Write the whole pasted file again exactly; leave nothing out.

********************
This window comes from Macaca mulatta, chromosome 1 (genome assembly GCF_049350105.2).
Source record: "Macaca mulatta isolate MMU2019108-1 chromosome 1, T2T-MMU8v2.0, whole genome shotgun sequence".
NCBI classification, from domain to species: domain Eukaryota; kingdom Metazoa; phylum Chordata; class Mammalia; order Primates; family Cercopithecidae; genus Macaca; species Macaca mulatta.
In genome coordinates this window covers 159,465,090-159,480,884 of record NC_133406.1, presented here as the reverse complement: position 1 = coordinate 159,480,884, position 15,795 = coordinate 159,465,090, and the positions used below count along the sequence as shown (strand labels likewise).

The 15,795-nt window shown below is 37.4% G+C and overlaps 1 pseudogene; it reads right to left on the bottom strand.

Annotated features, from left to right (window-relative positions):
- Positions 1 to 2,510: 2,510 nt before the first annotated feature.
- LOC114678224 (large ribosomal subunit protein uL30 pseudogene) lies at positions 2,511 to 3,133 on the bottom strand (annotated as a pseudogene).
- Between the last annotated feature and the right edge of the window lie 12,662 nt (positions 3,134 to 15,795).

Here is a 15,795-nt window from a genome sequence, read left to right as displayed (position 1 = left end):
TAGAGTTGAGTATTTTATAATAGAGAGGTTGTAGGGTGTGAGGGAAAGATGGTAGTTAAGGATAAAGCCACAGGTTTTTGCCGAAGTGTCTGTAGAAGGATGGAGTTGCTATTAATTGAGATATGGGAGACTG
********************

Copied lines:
This window comes from Macaca mulatta, chromosome 1 (genome assembly GCF_049350105.2).
Source record: "Macaca mulatta isolate MMU2019108-1 chromosome 1, T2T-MMU8v2.0, whole genome shotgun sequence".
NCBI classification, from domain to species: domain Eukaryota; kingdom Metazoa; phylum Chordata; class Mammalia; order Primates; family Cercopithecidae; genus Macaca; species Macaca mulatta.
In genome coordinates this window covers 159,465,090-159,480,884 of record NC_133406.1, presented here as the reverse complement: position 1 = coordinate 159,480,884, position 15,795 = coordinate 159,465,090, and the positions used below count along the sequence as shown (strand labels likewise).

The 15,795-nt window shown below is 37.4% G+C and overlaps 1 pseudogene; it reads right to left on the bottom strand.

Annotated features, from left to right (window-relative positions):
- Positions 1 to 2,510: 2,510 nt before the first annotated feature.
- LOC114678224 (large ribosomal subunit protein uL30 pseudogene) lies at positions 2,511 to 3,133 on the bottom strand (annotated as a pseudogene).
- Between the last annotated feature and the right edge of the window lie 12,662 nt (positions 3,134 to 15,795).

Here is a 15,795-nt window from a genome sequence, read left to right as displayed (position 1 = left end):
TAGAGTTGAGTATTTTATAATAGAGAGGTTGTAGGGTGTGAGGGAAAGATGGTAGTTAAGGATAAAGCCACAGGTTTTTGCCGAAGTGTCTGTAGAAGGATGGAGTTGCTATTAATTGAGATATGGGAGACTG